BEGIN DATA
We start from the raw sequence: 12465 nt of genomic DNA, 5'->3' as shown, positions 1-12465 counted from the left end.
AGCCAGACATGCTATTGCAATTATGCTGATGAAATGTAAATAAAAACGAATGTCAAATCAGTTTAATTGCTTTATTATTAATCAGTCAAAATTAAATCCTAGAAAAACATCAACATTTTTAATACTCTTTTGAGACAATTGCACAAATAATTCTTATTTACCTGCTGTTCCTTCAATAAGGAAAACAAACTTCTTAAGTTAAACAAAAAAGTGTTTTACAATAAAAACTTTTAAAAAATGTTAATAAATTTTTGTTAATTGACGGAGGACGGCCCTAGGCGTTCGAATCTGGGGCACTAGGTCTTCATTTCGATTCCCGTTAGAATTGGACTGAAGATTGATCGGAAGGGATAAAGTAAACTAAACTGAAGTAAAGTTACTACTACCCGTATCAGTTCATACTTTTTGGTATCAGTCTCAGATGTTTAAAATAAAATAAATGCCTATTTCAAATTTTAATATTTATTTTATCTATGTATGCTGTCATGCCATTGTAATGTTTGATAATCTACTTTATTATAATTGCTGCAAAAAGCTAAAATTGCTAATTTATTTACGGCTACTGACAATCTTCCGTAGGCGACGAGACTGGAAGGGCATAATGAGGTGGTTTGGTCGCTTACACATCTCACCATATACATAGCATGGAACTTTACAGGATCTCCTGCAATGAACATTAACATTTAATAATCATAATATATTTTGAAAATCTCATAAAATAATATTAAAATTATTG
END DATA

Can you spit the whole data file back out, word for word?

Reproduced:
We start from the raw sequence: 12465 nt of genomic DNA, 5'->3' as shown, positions 1-12465 counted from the left end.
AGCCAGACATGCTATTGCAATTATGCTGATGAAATGTAAATAAAAACGAATGTCAAATCAGTTTAATTGCTTTATTATTAATCAGTCAAAATTAAATCCTAGAAAAACATCAACATTTTTAATACTCTTTTGAGACAATTGCACAAATAATTCTTATTTACCTGCTGTTCCTTCAATAAGGAAAACAAACTTCTTAAGTTAAACAAAAAAGTGTTTTACAATAAAAACTTTTAAAAAATGTTAATAAATTTTTGTTAATTGACGGAGGACGGCCCTAGGCGTTCGAATCTGGGGCACTAGGTCTTCATTTCGATTCCCGTTAGAATTGGACTGAAGATTGATCGGAAGGGATAAAGTAAACTAAACTGAAGTAAAGTTACTACTACCCGTATCAGTTCATACTTTTTGGTATCAGTCTCAGATGTTTAAAATAAAATAAATGCCTATTTCAAATTTTAATATTTATTTTATCTATGTATGCTGTCATGCCATTGTAATGTTTGATAATCTACTTTATTATAATTGCTGCAAAAAGCTAAAATTGCTAATTTATTTACGGCTACTGACAATCTTCCGTAGGCGACGAGACTGGAAGGGCATAATGAGGTGGTTTGGTCGCTTACACATCTCACCATATACATAGCATGGAACTTTACAGGATCTCCTGCAATGAACATTAACATTTAATAATCATAATATATTTTGAAAATCTCATAAAATAATATTAAAATTATTG